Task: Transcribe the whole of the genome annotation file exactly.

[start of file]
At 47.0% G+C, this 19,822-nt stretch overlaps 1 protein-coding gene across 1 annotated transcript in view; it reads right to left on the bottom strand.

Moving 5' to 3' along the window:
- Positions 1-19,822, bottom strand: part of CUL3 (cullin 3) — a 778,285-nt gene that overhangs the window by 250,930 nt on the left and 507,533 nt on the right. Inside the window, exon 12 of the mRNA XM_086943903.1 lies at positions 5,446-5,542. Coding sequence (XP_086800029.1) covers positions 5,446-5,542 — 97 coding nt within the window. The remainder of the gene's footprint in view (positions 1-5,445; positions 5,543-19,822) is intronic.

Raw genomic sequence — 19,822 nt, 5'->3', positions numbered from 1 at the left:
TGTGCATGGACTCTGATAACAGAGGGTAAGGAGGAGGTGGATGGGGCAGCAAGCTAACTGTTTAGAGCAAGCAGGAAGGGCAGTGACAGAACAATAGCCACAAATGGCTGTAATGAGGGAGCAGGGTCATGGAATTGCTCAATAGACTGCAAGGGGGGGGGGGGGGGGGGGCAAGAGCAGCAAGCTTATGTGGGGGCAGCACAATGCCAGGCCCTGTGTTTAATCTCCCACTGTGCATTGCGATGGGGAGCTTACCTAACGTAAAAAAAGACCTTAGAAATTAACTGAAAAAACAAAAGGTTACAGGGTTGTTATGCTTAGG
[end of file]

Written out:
At 47.0% G+C, this 19,822-nt stretch overlaps 1 protein-coding gene across 1 annotated transcript in view; it reads right to left on the bottom strand.

Moving 5' to 3' along the window:
- Positions 1-19,822, bottom strand: part of CUL3 (cullin 3) — a 778,285-nt gene that overhangs the window by 250,930 nt on the left and 507,533 nt on the right. Inside the window, exon 12 of the mRNA XM_086943903.1 lies at positions 5,446-5,542. Coding sequence (XP_086800029.1) covers positions 5,446-5,542 — 97 coding nt within the window. The remainder of the gene's footprint in view (positions 1-5,445; positions 5,543-19,822) is intronic.

Raw genomic sequence — 19,822 nt, 5'->3', positions numbered from 1 at the left:
TGTGCATGGACTCTGATAACAGAGGGTAAGGAGGAGGTGGATGGGGCAGCAAGCTAACTGTTTAGAGCAAGCAGGAAGGGCAGTGACAGAACAATAGCCACAAATGGCTGTAATGAGGGAGCAGGGTCATGGAATTGCTCAATAGACTGCAAGGGGGGGGGGGGGGGGGGGCAAGAGCAGCAAGCTTATGTGGGGGCAGCACAATGCCAGGCCCTGTGTTTAATCTCCCACTGTGCATTGCGATGGGGAGCTTACCTAACGTAAAAAAAGACCTTAGAAATTAACTGAAAAAACAAAAGGTTACAGGGTTGTTATGCTTAGG